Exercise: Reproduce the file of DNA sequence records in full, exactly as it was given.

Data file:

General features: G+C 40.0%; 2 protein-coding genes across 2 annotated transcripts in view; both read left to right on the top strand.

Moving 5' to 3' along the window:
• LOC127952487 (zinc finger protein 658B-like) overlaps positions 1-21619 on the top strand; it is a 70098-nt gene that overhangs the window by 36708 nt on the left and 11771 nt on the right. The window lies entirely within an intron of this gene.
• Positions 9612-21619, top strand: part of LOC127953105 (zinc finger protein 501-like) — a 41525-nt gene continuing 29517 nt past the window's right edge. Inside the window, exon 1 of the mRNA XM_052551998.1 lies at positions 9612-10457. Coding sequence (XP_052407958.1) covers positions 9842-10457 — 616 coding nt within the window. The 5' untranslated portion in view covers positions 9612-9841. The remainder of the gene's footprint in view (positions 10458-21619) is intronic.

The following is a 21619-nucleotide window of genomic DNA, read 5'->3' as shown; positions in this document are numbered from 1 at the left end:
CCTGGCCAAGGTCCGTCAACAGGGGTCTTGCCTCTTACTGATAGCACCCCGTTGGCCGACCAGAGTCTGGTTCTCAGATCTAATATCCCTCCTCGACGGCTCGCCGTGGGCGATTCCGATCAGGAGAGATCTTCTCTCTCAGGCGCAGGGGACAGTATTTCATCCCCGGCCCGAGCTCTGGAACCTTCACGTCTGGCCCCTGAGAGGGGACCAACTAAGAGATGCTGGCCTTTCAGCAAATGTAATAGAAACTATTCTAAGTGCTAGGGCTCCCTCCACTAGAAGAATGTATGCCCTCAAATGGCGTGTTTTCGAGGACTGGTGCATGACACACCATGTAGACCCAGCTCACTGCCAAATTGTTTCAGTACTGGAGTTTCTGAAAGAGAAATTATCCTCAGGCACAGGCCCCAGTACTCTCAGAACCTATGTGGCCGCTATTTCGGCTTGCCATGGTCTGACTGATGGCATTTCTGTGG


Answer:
General features: G+C 40.0%; 2 protein-coding genes across 2 annotated transcripts in view; both read left to right on the top strand.

Moving 5' to 3' along the window:
• LOC127952487 (zinc finger protein 658B-like) overlaps positions 1-21619 on the top strand; it is a 70098-nt gene that overhangs the window by 36708 nt on the left and 11771 nt on the right. The window lies entirely within an intron of this gene.
• Positions 9612-21619, top strand: part of LOC127953105 (zinc finger protein 501-like) — a 41525-nt gene continuing 29517 nt past the window's right edge. Inside the window, exon 1 of the mRNA XM_052551998.1 lies at positions 9612-10457. Coding sequence (XP_052407958.1) covers positions 9842-10457 — 616 coding nt within the window. The 5' untranslated portion in view covers positions 9612-9841. The remainder of the gene's footprint in view (positions 10458-21619) is intronic.

The following is a 21619-nucleotide window of genomic DNA, read 5'->3' as shown; positions in this document are numbered from 1 at the left end:
CCTGGCCAAGGTCCGTCAACAGGGGTCTTGCCTCTTACTGATAGCACCCCGTTGGCCGACCAGAGTCTGGTTCTCAGATCTAATATCCCTCCTCGACGGCTCGCCGTGGGCGATTCCGATCAGGAGAGATCTTCTCTCTCAGGCGCAGGGGACAGTATTTCATCCCCGGCCCGAGCTCTGGAACCTTCACGTCTGGCCCCTGAGAGGGGACCAACTAAGAGATGCTGGCCTTTCAGCAAATGTAATAGAAACTATTCTAAGTGCTAGGGCTCCCTCCACTAGAAGAATGTATGCCCTCAAATGGCGTGTTTTCGAGGACTGGTGCATGACACACCATGTAGACCCAGCTCACTGCCAAATTGTTTCAGTACTGGAGTTTCTGAAAGAGAAATTATCCTCAGGCACAGGCCCCAGTACTCTCAGAACCTATGTGGCCGCTATTTCGGCTTGCCATGGTCTGACTGATGGCATTTCTGTGG